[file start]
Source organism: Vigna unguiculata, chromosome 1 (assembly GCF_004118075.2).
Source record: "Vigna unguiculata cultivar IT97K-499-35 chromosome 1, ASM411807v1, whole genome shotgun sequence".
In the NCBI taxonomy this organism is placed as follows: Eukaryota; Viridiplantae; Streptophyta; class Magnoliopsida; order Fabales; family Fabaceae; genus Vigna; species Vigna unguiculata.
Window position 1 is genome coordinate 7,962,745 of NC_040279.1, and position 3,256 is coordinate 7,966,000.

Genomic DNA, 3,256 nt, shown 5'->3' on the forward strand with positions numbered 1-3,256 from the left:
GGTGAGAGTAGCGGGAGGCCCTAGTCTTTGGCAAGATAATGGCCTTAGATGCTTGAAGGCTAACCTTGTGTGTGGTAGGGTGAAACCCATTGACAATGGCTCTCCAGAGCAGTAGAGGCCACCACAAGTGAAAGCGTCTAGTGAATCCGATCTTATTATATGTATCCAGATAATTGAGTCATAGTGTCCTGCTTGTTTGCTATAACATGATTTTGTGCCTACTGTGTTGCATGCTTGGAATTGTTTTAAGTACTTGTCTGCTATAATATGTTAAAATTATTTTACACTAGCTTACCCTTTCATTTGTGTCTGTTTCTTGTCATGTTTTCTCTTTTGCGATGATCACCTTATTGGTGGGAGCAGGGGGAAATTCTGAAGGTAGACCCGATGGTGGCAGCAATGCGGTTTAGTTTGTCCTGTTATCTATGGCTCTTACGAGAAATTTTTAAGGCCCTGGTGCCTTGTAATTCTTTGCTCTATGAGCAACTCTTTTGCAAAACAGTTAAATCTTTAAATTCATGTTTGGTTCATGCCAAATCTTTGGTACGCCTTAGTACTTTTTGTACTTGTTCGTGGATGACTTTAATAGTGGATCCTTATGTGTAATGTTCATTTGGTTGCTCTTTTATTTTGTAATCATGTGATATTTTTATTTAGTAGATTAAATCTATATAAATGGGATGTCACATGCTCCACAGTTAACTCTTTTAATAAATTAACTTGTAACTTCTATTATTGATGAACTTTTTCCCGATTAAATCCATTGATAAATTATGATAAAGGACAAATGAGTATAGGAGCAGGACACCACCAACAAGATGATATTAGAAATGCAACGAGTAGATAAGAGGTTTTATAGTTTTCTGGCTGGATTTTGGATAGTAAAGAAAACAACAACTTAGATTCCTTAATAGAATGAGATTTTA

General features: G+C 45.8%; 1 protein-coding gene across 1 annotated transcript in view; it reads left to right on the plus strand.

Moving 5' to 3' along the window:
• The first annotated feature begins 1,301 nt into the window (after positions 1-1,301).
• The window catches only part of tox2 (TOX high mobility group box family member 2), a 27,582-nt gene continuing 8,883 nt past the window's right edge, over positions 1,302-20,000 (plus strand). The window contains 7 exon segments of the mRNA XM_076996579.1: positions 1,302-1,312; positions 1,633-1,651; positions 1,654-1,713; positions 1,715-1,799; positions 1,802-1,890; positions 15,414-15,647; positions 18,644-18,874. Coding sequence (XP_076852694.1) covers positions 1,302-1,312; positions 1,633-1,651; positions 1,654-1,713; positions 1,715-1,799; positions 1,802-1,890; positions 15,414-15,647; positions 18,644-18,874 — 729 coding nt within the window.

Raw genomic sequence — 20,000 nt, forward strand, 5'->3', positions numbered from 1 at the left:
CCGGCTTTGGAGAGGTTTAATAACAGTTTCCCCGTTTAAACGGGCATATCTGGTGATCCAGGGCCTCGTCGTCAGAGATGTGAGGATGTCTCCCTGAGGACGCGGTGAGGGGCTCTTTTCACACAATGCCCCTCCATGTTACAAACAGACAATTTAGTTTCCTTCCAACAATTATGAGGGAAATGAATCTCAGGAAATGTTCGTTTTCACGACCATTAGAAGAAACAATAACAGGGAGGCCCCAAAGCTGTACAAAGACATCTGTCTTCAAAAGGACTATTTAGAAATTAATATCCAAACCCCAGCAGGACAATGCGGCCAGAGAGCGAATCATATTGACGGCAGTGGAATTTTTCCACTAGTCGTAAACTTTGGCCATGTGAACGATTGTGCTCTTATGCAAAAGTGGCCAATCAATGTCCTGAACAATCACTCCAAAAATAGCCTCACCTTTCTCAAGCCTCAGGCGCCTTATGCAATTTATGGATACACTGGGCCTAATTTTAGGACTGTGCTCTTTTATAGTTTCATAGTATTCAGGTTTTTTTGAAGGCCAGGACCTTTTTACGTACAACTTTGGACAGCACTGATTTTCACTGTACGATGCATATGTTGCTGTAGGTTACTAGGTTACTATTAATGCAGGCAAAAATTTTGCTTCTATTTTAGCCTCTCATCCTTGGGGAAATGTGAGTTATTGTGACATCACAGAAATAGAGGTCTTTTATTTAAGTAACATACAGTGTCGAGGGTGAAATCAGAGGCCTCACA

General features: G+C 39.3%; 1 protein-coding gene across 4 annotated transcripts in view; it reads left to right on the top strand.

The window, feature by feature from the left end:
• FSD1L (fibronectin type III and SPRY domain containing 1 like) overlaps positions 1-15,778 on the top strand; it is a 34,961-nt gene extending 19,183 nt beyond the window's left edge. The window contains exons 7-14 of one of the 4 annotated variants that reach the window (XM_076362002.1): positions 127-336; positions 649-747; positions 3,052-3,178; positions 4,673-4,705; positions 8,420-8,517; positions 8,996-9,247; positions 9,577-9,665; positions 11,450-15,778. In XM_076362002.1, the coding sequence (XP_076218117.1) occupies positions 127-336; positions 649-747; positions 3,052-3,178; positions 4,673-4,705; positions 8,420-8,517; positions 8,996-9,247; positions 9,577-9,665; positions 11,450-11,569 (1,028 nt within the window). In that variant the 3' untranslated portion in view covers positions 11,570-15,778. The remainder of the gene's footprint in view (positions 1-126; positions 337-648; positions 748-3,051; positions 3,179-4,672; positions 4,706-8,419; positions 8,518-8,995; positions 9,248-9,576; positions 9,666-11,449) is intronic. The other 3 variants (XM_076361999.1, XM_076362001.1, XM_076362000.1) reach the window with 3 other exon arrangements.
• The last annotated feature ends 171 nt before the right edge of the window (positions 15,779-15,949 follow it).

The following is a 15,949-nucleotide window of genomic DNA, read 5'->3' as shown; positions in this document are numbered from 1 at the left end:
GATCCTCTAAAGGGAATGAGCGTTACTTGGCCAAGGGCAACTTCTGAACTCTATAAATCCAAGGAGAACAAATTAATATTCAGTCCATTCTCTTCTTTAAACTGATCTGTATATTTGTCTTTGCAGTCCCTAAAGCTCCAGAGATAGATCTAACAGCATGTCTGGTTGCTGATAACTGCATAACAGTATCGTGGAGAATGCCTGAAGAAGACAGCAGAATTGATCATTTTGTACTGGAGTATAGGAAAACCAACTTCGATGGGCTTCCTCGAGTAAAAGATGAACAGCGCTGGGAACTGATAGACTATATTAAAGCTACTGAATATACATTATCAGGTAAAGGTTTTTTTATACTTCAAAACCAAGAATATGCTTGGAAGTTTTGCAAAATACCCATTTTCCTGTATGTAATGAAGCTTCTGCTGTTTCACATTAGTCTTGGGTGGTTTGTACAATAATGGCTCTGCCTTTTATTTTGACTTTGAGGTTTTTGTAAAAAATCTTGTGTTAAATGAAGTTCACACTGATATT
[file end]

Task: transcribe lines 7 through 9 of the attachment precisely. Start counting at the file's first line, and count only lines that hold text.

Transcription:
General features: G+C 45.8%; 1 protein-coding gene across 1 annotated transcript in view; it reads left to right on the plus strand.

Moving 5' to 3' along the window:
• The first annotated feature begins 1,301 nt into the window (after positions 1-1,301).